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Energy Journal: Coal on the precipice

Energy Journal: Coal on the precipice

Mine shutdowns in top US coal region bring new uncertainty

The Eagle Butte mine is shown just north of Gillette this summer. Research from the Brookings Institute forecast severe declines in coal production, and therefore Campbell County revenue, in the foreseeable future.

Welcome to the Star-Tribune’s Energy Journal, a play-by-play of the past week in Wyoming’s world of energy. I’m your energy and natural resources reporter, Camille Erickson. Sign up for the newsletter here.

Writing on the wall

Adele Morris is worried about Campbell County’s future.

As the policy director for Climate and Energy Economics at the Brookings Institution, Morris has meticulously researched the economic outlook of coal-reliant jurisdictions throughout the country this year, including in Wyoming. Previously, the economist worked for the U.S. Treasury Department.

The results are uncomfortable, she admitted.

That's because the coal industry is declining, and it’s declining fast. Absent some major economic or political upheaval, that trend will likely not reverse course. 

Approximately 81 percent of property and production taxes, which make up over half of Campbell County's total revenue, stem from mineral production taxes, according to a 2018 audit of the county. Continuing to rely on revenue from coal would be risky, Morris said. In 2018, the county collected $266 million in property and production taxes (a majority coming from coal). That's 16 percent less than the county collected in 2016.

"All this (decline) has happened without any climate policy," Morris said. "...So if you add on a carbon tax or you’re going to just accelerate everything that is happening already."

According to research conducted by Morris and published this year by the Brookings Institution and Columbia University, the impending loss of coal-generated revenue for Campbell County could be devastating.

Powder River Basin still supplies about 40 percent of the nation's coal. And Campbell County has one of the highest labor shares to coal in the country, with about 20 percent of the workforce employed in the mining sector. 

It’s not as if lawmakers are doing nothing. In fact, Wyoming's Legislature has rolled out several bills to buoy the coal industry this year. But ultimately, their actions don’t acknowledge reality, Morris said.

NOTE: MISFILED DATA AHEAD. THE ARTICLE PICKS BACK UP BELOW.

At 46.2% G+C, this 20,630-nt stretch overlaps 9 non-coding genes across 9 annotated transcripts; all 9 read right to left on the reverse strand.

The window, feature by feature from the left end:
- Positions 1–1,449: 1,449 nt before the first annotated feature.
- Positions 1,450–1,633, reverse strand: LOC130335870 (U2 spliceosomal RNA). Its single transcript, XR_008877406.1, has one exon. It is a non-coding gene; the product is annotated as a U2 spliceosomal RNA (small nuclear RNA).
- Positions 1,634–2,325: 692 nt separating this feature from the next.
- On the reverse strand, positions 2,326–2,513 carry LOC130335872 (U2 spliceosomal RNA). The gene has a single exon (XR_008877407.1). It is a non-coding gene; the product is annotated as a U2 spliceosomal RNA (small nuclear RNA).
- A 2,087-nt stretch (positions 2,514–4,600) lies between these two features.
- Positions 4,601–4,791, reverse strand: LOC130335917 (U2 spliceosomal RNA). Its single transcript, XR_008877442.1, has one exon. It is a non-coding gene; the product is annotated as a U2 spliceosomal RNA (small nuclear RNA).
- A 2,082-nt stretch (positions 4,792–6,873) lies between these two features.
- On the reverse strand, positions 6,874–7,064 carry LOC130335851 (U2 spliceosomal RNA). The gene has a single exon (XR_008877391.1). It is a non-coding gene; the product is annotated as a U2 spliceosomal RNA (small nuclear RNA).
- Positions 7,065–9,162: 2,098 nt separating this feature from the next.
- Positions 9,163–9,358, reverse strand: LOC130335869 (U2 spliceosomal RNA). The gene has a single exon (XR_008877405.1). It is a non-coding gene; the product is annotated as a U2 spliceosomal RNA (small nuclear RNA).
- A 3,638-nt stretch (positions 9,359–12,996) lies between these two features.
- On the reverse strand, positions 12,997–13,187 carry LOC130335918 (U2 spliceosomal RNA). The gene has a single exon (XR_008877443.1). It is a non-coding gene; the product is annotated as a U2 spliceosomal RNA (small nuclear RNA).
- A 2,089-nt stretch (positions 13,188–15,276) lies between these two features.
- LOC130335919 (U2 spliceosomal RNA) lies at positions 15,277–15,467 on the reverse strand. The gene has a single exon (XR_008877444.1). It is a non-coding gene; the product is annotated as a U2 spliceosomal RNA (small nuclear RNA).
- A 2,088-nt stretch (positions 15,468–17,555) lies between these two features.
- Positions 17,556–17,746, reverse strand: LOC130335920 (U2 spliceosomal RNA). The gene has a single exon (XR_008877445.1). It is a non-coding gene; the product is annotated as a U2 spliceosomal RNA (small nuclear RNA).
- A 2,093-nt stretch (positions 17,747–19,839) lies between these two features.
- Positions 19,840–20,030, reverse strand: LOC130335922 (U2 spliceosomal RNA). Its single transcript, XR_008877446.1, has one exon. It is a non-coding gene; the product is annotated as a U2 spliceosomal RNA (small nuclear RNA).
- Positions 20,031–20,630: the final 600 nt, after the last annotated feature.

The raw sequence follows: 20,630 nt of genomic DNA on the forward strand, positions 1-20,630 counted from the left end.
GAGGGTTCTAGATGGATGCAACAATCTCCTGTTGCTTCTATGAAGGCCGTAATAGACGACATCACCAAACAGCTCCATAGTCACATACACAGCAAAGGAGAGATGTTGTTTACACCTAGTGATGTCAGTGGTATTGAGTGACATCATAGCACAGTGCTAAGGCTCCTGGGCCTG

"This (decline) is going to happen to you; it’s not something you can control," she said. "You cannot repeal supply and demand. It’s outside your control and if you think you can you’re kidding yourself."

Over 90 percent of coal mined in Wyoming goes to customers outside of the state.

It's about preparing for and mitigating harm caused by the impending fiscal crisis as much as possible.

Campbell County has built reserve and maintenance funds. But to Morris, lawmakers should accept the inevitable and demand a slice of federal dollars generated from future carbon taxes or policy funneling back to coal-dependent communities. 

"You can manipulate Wyoming state policy and do anything for market conditions for the product and (lawmakers) are trying to, but it’s going to fail," Morris said. "When it fails the question is: Did you wait too long to prepare for that failure? That is the part I’m worried about."

Campbell County is not the only jurisdiction that could suffer from coal's descent. Boone County in southern West Virginia, another epicenter of coal mining, also depended heavily on property and severance taxes for revenue — with one-third coming straight from coal. Between 2012 and 2017, coal production in the county suddenly dropped 70 percent.   

"I think Campbell County could take a page from what’s happening in Boone County,” Morris said. “They ought to go to Boone County and have some conversations about what happens when the coal dries up."

In other news...



  • The Wyoming Legislature will not be pursuing legislation to study the storage of spent nuclear fuel it was announced Tuesday, after the bill’s sponsor noted that the governor’s office has full authority to pursue the topic on its own without the consent of the Legislature, Nick Reynolds reports.



  • The Legislature’s Joint Minerals, Business and Economic Development Committee sponsored new legislation that could revise the options mineral owners have when negotiating with oil and gas developers. The bill tweaks the process of “forced pooling,” a statute that helps propel drilling activity even if multiple operators or mineral owners on a shared drilling spacing unit — an area of development — don’t see eye-to-eye.

  • In response to a 383,000-gallon oil leak in North Dakota, the U.S. Pipeline and Hazardous Materials Safety Administration ordered an energy company to shut down the Keystone pipeline until corrective action is taken.



Last week in numbers

Friday oil prices:

  • West Texas Intermediate (WTI) $57.15, Brent (ICE) $60.29

Friday natural gas:

  • Henry Hub $2.69, Wyoming Pool $2.84, Opal $2.58

Baker Hughes rig count:

  • U.S 817 (-5), Wyoming 32 (-0)

Quote of the week

  • "You can’t avoid the march of technology and markets, which as disruptive as it is, keeps the economy competitive. Effectively what the (Public Service Commission) would be required to do is stand in the way of progress if it threatens local jobs. The trade-off there is that it could potentially have an impact on the wider economy that they’re trying to protect because energy prices are suddenly higher.”

—Rob Godby, University of Wyoming economist


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